One refresh later and suddenly Theo was in front. And then he was powering ahead. Flying down Spray Lakes Road, he was obviously making a break for it. And with no reception for the final 200 kilometres of the route, he had no idea how far the others were behind him or how fast they were chasing. From the screen at home, all we could see was that he was creating an insurmountable lead for himself. Unless something went wrong, the race was his, and the top three were more spread out than they’d been at any point earlier in the race.
Theo, Kyle, and Meaghan arrived in that order, all within about an hour of each other, stoked at the hard-fought race and coated in dust.
Just a few hours later, it was a different story as the rain rolled in. Jeff Hehn and Sarah Robbins were racing as a pair, and Sarah came in cold and shivering. A few hours later, a saturated Steve O’Shaughnessy arrived. He’d finished a yo-yo of the BC Epic a few weeks earlier and started his ride not feeling confident, but had powered through for a strong fifth-place finish. A group of dot-watching friends stood around in the rainy night to cheer him to the finish line. Later, he warmed up in the hotel room with Dean Anderson’s wife and son, waiting five more hours for Dean to arrive.
Dean rolled in on his single speed at 2:30 a.m., and his wife Kristin reported that his hands were so numb he could barely operate his bike, and his vision had blurred so that he couldn’t read road signs. Thankfully, he was able to get some sleep before continuing the rest of his mission to ride 751 kilometres in memory of the children whose unmarked graves were found at the cemetery of the former Marieval Indian Residential School in Saskatchewan, a mission that he completed the following morning.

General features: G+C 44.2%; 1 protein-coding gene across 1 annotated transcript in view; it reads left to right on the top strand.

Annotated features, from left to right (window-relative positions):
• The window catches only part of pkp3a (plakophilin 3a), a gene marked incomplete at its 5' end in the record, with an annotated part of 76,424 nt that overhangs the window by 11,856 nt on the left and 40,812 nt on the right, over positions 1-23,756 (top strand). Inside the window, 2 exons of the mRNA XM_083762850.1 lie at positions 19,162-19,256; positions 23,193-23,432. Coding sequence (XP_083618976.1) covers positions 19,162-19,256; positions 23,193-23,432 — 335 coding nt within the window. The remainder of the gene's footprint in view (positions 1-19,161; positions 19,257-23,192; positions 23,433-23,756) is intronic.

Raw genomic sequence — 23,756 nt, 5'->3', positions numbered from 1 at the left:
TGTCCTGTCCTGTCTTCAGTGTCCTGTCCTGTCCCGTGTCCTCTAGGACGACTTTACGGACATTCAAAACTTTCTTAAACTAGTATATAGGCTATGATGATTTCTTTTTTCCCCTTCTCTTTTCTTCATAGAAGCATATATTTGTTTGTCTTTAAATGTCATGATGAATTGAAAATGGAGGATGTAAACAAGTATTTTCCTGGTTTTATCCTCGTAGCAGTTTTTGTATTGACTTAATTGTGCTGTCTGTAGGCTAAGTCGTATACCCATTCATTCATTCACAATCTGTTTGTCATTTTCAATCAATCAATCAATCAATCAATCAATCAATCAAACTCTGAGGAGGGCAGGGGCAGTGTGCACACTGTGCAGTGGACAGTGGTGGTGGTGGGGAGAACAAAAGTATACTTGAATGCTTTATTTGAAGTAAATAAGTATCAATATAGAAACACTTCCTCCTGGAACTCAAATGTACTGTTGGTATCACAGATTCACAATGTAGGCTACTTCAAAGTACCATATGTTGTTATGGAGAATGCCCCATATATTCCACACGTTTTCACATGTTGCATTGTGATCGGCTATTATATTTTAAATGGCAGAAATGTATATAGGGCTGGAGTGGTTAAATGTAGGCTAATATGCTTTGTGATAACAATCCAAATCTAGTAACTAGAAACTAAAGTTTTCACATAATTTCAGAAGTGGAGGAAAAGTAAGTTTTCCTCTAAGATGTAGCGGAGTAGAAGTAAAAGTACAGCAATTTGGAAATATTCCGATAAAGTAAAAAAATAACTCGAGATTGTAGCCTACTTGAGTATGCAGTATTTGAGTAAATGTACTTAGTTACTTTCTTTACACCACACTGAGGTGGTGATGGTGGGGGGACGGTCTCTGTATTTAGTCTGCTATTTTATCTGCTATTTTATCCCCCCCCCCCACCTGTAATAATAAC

Tuesday’s riders arrived covered in mud. The rain had stopped, but the sky was grey, and their gear was saturated from riding through snow and slush in Kananaskis.
Blue skies and a coating of fine grit were the themes of Wednesday’s arrivals. Sheldon McDonough finished his first bikepacking race, in the company of James Folsom of Portland, Oregon.
Trish Holt, the Lantern Rouge, arrived on Thursday evening, in the rain, with a broken seatpost clamp repaired with a stick and some tape. Tears of overwhelmed exhaustion turned to smiles of elation and relief, as a group of four of us welcomed her in.
This bikepacking community of ours is amazing. It’s welcoming and supportive. Riders who arrived converted instantly into dot watchers, checking the state of the field behind them. Many showered, changed, and waited for hours to bring a beer for the next rider behind them.
There’s great responsibility in being a dot watcher welcoming friends at the end of a long and tough race. What will they want at the finish line? Hot chocolate? Coffee? Coke? Beer? One guy turned up to meet his friend at the finish line bearing an array of home-cooked snacks in pyrex dishes, and we were both blown away and felt like we really needed to lift our game.
It’s also a privilege to share those moments with people, to cheer them on and celebrate their victory with them, and listen as they relive their ride. To hear them exclaim: “That’s a real bikepacker’s race!” or “I’m not riding my bike again for a long time” or “That singletrack outside Fernie was so fun and flowy!” or “I hated that section before Fernie SO MUCH,” and “This is an amazing community.”
And it really is an amazing thing to be part of, whether you’re riding or cheering from the sidelines. Thanks to organiser Jonathan Hayward for putting together another great event.